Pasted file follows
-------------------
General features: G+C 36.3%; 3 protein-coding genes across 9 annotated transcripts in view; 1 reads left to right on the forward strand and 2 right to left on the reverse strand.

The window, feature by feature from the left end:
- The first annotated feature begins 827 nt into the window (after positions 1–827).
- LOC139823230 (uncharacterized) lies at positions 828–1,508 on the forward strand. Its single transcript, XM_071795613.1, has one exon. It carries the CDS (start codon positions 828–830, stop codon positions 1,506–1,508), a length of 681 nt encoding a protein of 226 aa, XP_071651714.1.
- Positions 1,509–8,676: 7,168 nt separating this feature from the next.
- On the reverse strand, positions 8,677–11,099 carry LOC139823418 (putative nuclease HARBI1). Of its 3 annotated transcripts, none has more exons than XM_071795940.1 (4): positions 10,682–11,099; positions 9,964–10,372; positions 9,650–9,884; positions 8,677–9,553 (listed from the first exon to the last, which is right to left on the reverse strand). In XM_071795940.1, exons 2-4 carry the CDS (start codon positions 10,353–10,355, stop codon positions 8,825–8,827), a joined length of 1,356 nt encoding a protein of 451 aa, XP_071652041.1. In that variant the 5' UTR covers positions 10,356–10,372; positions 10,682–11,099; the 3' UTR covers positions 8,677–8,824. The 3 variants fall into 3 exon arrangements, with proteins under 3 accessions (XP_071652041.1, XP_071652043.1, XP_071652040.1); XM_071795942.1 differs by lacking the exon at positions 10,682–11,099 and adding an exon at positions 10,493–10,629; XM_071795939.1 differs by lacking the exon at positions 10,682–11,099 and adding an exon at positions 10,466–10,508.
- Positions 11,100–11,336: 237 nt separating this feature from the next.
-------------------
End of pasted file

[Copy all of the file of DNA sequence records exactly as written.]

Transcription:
General features: G+C 36.3%; 3 protein-coding genes across 9 annotated transcripts in view; 1 reads left to right on the forward strand and 2 right to left on the reverse strand.

The window, feature by feature from the left end:
- The first annotated feature begins 827 nt into the window (after positions 1–827).
- LOC139823230 (uncharacterized) lies at positions 828–1,508 on the forward strand. Its single transcript, XM_071795613.1, has one exon. It carries the CDS (start codon positions 828–830, stop codon positions 1,506–1,508), a length of 681 nt encoding a protein of 226 aa, XP_071651714.1.
- Positions 1,509–8,676: 7,168 nt separating this feature from the next.
- On the reverse strand, positions 8,677–11,099 carry LOC139823418 (putative nuclease HARBI1). Of its 3 annotated transcripts, none has more exons than XM_071795940.1 (4): positions 10,682–11,099; positions 9,964–10,372; positions 9,650–9,884; positions 8,677–9,553 (listed from the first exon to the last, which is right to left on the reverse strand). In XM_071795940.1, exons 2-4 carry the CDS (start codon positions 10,353–10,355, stop codon positions 8,825–8,827), a joined length of 1,356 nt encoding a protein of 451 aa, XP_071652041.1. In that variant the 5' UTR covers positions 10,356–10,372; positions 10,682–11,099; the 3' UTR covers positions 8,677–8,824. The 3 variants fall into 3 exon arrangements, with proteins under 3 accessions (XP_071652041.1, XP_071652043.1, XP_071652040.1); XM_071795942.1 differs by lacking the exon at positions 10,682–11,099 and adding an exon at positions 10,493–10,629; XM_071795939.1 differs by lacking the exon at positions 10,682–11,099 and adding an exon at positions 10,466–10,508.
- Positions 11,100–11,336: 237 nt separating this feature from the next.